Owen, who has 24 years of business experience and is a trustee of children's charity Barnardo's, takes over from Mike Dickson, who founded Whizz-Kidz and has been the charity's chief executive for 13 years.
Dickson has been appointed as the charity's first chairman, and will also become a full-time fundraiser for Whizz-Kidz.
Owen, who was chosen from 400 applicants, has been charged with building on the charity's existing success and providing a strategic focus for the future. This will involve increasing the charity's fundraising portfolio and developing a campaigning strategy.
"My experience as a trustee of Barnardo's made me realise that there are so many ways I could be using my business acumen to help other people," said Owen, who ran her own successful software development company employing 40 staff before joining Whizz-Kidz. "Obviously I have a specific interest in Whizz-Kidz because of my personal experiences."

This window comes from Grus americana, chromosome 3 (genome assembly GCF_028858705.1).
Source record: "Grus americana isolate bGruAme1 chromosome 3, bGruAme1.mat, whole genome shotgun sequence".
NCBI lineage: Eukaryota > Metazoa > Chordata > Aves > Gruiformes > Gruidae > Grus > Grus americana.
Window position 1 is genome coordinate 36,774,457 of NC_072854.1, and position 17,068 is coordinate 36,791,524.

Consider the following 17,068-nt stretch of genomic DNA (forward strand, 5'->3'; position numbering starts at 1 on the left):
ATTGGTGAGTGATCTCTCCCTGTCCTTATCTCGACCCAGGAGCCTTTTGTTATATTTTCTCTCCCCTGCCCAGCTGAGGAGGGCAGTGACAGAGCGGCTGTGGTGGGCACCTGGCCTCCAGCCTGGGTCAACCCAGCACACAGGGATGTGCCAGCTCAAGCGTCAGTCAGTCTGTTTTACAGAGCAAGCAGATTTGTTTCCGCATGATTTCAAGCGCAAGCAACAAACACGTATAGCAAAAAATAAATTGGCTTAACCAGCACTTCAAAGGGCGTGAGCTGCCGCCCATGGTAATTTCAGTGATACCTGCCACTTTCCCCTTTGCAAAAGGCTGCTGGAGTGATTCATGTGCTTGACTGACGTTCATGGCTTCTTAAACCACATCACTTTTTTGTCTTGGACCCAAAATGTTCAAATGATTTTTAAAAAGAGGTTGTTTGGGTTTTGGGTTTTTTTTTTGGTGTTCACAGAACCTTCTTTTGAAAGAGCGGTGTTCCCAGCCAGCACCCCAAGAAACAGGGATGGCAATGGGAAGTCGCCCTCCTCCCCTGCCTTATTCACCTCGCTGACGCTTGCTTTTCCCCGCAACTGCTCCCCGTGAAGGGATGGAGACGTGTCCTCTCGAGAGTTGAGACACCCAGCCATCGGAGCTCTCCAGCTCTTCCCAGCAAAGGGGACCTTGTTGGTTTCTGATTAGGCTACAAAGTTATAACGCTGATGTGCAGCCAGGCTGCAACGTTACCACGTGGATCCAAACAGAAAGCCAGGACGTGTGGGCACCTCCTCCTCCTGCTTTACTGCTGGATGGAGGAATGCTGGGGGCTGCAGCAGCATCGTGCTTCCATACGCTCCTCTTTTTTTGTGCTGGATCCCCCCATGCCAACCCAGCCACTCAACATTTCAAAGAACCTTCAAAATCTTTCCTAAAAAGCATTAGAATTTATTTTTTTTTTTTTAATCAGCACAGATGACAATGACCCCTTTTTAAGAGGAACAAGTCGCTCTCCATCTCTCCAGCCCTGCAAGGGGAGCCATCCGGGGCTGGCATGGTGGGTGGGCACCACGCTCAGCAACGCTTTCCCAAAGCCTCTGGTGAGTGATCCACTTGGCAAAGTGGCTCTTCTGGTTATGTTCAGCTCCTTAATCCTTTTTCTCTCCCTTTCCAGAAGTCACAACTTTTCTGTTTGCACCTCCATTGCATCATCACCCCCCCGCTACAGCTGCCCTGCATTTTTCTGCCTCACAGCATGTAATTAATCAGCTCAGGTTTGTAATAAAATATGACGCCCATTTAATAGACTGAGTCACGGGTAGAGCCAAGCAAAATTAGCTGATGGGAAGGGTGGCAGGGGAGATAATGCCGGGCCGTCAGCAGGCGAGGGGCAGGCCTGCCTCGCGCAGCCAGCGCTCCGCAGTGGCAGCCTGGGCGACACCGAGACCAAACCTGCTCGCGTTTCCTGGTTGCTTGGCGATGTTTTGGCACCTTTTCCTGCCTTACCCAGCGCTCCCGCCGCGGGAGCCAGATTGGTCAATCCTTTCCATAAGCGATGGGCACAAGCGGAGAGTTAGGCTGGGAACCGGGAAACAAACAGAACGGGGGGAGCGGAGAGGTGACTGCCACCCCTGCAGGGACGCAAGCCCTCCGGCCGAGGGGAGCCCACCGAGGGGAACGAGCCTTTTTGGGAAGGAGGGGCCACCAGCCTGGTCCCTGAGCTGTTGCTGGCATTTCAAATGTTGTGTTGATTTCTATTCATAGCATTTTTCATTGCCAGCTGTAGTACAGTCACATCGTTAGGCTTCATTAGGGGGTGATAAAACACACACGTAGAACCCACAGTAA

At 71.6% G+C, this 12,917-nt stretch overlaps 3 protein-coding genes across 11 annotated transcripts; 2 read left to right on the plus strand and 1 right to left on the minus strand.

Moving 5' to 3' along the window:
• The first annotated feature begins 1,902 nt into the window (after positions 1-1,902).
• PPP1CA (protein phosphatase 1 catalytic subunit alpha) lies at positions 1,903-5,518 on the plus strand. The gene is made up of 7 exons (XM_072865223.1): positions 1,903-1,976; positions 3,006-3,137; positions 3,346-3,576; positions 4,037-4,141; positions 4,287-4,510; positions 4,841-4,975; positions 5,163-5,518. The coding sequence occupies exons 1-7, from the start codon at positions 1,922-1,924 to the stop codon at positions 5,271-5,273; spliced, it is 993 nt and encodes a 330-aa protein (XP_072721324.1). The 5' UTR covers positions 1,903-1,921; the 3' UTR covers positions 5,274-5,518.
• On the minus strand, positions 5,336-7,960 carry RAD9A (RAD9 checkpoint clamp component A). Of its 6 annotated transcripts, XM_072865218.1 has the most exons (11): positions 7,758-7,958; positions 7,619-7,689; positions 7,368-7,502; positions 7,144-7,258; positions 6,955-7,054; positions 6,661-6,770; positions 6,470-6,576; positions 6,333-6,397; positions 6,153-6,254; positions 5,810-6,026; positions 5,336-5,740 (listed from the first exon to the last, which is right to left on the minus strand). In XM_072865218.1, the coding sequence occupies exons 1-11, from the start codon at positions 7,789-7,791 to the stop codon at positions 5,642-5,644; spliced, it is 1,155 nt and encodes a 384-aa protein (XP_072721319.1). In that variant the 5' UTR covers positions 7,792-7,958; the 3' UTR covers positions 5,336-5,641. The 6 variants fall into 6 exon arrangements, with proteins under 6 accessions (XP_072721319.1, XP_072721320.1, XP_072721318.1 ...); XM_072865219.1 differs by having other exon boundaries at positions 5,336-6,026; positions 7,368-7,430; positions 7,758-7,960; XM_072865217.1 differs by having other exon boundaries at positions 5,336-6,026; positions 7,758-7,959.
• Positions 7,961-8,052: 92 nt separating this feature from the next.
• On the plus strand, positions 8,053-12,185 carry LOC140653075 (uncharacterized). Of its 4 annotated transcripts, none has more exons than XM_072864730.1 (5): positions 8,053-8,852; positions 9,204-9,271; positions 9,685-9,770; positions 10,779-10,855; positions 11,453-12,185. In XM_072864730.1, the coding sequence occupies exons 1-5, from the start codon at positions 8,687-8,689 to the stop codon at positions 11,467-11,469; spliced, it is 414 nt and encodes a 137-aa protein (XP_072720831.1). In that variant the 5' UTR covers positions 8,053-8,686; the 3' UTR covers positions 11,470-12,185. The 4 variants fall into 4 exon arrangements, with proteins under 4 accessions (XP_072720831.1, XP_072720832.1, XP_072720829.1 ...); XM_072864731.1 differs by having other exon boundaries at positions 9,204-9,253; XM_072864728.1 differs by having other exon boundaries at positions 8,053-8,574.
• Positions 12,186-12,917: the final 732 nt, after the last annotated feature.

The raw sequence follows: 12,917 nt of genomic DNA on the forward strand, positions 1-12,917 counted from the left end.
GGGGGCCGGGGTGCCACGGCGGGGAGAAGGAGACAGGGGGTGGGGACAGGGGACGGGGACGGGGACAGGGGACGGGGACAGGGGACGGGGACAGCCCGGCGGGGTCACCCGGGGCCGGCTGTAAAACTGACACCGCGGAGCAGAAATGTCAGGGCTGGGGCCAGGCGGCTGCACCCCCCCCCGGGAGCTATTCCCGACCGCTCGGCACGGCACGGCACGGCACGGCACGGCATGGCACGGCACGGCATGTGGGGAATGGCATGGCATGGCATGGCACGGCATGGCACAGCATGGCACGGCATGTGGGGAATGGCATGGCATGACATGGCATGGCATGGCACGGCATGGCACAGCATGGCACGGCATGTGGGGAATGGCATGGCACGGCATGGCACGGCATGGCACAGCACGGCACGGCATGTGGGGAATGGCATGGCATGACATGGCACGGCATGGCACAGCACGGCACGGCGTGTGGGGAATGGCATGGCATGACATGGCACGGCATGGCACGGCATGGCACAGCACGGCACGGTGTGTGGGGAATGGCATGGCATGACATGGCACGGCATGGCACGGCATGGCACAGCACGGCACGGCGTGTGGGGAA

Owen's appointment has been warmly welcomed by the British Council of Disabled People, the national umbrella organisation of disability groups run by disabled people.
"We entirely support this move, and it is an issue that we have long campaigned around," said Andy Rickell, the council's director. "Getting disabled people into high-profile director roles can do nothing but good. We hope that more charities follow suit."
The news follows similar moves by other charities over the past year.
The Limbless Association appointed Diana Morgan, who lost both legs in a train accident in 1990, as chief executive last April. Scope recently advertised for a disabled person to take on the newly created role of director of diversity.
Whizz-Kidz has also appointed Debbie Ladds as director of children's services. She will work closely with Owen to help develop the new strategy.